Enola Holmes (2020)
Mystery runs in the family.
Enola Holmes isn’t the first visual imagining of what a third and younger female Holmes sibling would be like; that came from the mind of Steven Moffat and co., with the creation of the troubled genius Eurus in the BBC television series starring Benedict Cumberbatch and Martin Freeman. As characters, Enola and Eurus couldn’t be less alike. Eurus was a criminal mastermind whose vendetta against her older brothers Mycroft and Sherlock led to a cat and mouse game that almost broke the men physically and psychologically. Enola, on the other hand, is trying to outwit her brothers for the purpose of evading being sent to a finishing school where she will be forced to conform to the perfect model of Victorian womanhood, something she is most certainly not suited for, all the while trying to solve a set of mysteries.
Enola (Millie Bobby Brown) has been living with her widowed mother, Eudoria (Helena Bonham Carter), in the family’s ramshackle mansion Ferndell Hall. Her time with her brothers was remarkably short as they both left home not long after her birth. Enola has spent her life with her unconventional and deeply intelligent mother, who sets her tasks that vary from reading every book in a copiously stocked library, to science experiments, natural history, word games and ciphers, and daily lessons in jujitsu. For all of her life, she has been her mother’s boon companion, so when on the eve of her sixteenth birthday, Eudoria disappears, seemingly leaving no trace, Enola is thrust into a set of quandaries that include trying to find her absconded mother and just as urgently, how to avoid being sent away to a finishing school where she is to have the ‘wildling’ tamed out of her.
Arriving to deal with their neglected sister and to try to understand what has occurred at Ferndell Hall are Mycroft (Sam Claflin) and Sherlock (Henry Cavill) Holmes. Mycroft is stupefied by the state of the manor and scandalized by Enola’s lack of Victorian propriety and social graces. Eudoria’s education of Enola has made her, in Sherlock’s view, ‘intelligent’ but in Mycroft’s opinion, their mother has failed to instill values that a respectable young woman in 1884 should possess. As the home, and in law Enola, essentially both belong to Mycroft, the only way for the young woman to solve the mystery of her mother’s disappearance and to avoid the clutches of Miss Harrison’s (Fiona Shaw) school is to unravel a code that her mother left her that leads her to a small fortune, and go on the run.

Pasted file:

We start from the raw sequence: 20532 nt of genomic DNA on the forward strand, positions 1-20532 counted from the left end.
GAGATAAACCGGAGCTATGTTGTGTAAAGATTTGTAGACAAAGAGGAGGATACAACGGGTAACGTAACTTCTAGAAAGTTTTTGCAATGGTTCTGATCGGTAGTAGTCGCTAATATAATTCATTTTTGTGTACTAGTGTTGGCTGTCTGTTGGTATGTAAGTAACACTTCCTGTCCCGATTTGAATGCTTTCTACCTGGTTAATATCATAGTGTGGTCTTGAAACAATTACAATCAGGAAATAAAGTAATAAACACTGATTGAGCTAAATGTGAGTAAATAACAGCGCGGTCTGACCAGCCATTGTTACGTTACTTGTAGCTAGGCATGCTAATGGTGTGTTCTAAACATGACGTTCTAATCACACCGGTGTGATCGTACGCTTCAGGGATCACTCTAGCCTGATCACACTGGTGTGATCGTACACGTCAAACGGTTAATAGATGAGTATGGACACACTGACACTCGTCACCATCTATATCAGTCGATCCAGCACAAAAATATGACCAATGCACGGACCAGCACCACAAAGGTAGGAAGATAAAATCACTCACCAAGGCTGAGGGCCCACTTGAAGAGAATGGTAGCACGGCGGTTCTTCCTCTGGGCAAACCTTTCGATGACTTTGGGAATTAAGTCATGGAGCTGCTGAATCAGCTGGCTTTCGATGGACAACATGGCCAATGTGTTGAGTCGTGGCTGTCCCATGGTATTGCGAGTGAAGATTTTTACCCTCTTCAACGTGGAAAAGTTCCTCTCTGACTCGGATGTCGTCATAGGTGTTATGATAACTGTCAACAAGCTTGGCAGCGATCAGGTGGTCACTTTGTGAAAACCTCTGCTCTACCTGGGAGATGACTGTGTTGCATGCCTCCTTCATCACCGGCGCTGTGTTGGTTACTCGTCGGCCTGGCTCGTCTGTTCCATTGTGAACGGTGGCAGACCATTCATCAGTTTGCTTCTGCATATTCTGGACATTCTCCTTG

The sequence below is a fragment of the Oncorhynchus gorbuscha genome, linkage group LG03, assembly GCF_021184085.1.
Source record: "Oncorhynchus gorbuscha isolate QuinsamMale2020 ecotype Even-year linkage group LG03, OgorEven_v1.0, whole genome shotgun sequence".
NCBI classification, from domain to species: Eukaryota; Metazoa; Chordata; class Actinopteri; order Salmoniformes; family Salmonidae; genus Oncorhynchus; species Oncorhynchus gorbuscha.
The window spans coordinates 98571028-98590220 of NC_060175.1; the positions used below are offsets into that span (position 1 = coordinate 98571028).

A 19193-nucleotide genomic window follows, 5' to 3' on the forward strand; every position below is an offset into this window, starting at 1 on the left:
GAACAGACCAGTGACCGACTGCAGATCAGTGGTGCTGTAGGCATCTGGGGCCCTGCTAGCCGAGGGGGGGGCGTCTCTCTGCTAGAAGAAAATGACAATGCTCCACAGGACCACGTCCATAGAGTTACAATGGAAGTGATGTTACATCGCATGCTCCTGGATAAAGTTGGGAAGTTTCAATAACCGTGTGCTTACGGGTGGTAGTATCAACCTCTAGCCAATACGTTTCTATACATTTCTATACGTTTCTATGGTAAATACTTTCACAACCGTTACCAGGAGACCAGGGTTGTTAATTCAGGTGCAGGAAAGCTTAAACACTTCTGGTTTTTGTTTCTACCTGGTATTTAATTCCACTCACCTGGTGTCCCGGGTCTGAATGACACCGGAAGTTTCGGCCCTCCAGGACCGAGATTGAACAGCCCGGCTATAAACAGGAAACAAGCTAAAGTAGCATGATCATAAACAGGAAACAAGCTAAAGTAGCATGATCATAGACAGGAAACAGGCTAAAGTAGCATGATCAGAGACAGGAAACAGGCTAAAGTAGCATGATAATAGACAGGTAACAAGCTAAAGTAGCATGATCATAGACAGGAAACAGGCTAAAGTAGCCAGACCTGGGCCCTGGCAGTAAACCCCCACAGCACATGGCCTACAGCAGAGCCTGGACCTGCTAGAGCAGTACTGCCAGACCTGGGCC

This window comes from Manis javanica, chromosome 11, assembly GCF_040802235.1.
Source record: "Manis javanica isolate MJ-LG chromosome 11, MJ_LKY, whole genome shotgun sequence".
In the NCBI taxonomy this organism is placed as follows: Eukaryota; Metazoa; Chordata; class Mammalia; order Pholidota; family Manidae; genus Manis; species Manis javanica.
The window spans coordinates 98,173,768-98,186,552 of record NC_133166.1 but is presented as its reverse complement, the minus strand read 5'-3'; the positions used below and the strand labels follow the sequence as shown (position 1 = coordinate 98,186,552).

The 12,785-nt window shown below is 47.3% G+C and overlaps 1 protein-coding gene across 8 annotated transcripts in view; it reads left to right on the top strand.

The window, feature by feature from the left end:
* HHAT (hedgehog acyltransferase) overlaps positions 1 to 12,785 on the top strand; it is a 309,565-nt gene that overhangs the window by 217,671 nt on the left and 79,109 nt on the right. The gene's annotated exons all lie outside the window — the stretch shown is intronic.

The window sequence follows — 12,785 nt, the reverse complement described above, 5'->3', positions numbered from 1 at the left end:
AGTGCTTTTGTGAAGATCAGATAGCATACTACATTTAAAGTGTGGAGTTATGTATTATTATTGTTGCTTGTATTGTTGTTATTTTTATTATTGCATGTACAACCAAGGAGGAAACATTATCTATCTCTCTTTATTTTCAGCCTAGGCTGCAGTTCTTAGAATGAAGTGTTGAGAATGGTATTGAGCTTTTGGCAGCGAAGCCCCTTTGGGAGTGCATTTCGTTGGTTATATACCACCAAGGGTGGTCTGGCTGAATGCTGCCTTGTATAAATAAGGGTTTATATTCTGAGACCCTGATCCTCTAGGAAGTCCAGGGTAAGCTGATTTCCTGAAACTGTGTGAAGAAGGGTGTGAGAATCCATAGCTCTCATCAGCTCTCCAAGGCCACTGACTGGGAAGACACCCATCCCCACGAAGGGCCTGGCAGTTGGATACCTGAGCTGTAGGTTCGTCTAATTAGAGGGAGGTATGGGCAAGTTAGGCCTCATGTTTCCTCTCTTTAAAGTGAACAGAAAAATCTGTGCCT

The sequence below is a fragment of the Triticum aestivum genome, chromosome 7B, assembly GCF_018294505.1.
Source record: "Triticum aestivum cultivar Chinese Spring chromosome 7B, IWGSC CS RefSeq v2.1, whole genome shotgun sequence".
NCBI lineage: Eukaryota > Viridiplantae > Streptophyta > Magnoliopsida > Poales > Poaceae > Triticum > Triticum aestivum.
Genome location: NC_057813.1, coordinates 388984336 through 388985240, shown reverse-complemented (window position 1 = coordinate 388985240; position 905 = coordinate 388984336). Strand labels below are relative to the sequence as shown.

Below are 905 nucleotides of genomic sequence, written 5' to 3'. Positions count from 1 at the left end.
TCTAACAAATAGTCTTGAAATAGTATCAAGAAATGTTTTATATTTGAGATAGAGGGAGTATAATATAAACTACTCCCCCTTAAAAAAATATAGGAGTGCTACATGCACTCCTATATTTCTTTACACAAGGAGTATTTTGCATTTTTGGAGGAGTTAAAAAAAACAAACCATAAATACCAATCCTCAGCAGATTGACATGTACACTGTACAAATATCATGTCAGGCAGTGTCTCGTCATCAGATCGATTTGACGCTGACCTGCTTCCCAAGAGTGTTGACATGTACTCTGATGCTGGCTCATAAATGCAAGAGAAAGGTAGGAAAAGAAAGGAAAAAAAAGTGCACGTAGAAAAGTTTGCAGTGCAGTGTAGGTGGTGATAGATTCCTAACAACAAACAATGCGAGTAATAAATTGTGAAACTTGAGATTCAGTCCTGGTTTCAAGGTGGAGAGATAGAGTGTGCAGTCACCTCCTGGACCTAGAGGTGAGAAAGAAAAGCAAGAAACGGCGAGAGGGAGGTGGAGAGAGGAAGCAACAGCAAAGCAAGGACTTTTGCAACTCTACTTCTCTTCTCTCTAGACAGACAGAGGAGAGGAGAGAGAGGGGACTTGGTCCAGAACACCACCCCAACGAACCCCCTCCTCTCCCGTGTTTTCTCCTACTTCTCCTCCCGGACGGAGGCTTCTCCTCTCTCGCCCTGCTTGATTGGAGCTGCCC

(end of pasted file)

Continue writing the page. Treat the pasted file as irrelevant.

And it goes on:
Like her brother Sherlock, Enola is fond of disguise and dresses herself in her brother’s discarded boyhood clothes, fakes a trail, and alights on a train headed to London. On the train, she meets another runaway, the soon-to-be Lord Tewkesbury (Louis Partridge), who is fleeing attempts on his life after the mysterious death of his liberal and forward-thinking father. Although Enola is initially unwilling to assist the young Viscount and simply wants to be left alone to follow through her own mission, she relents when she sees just how much danger he is in from a bowler-hatted assailant (Burn Gorman) who attempts to throw Tewkesbury from the train. Thus, Enola comes to the defense of a gender-swapped damsel in distress, and two mysteries face the young detective; where is Eudoria, and who is trying to kill this mild and undeniably handsome young man?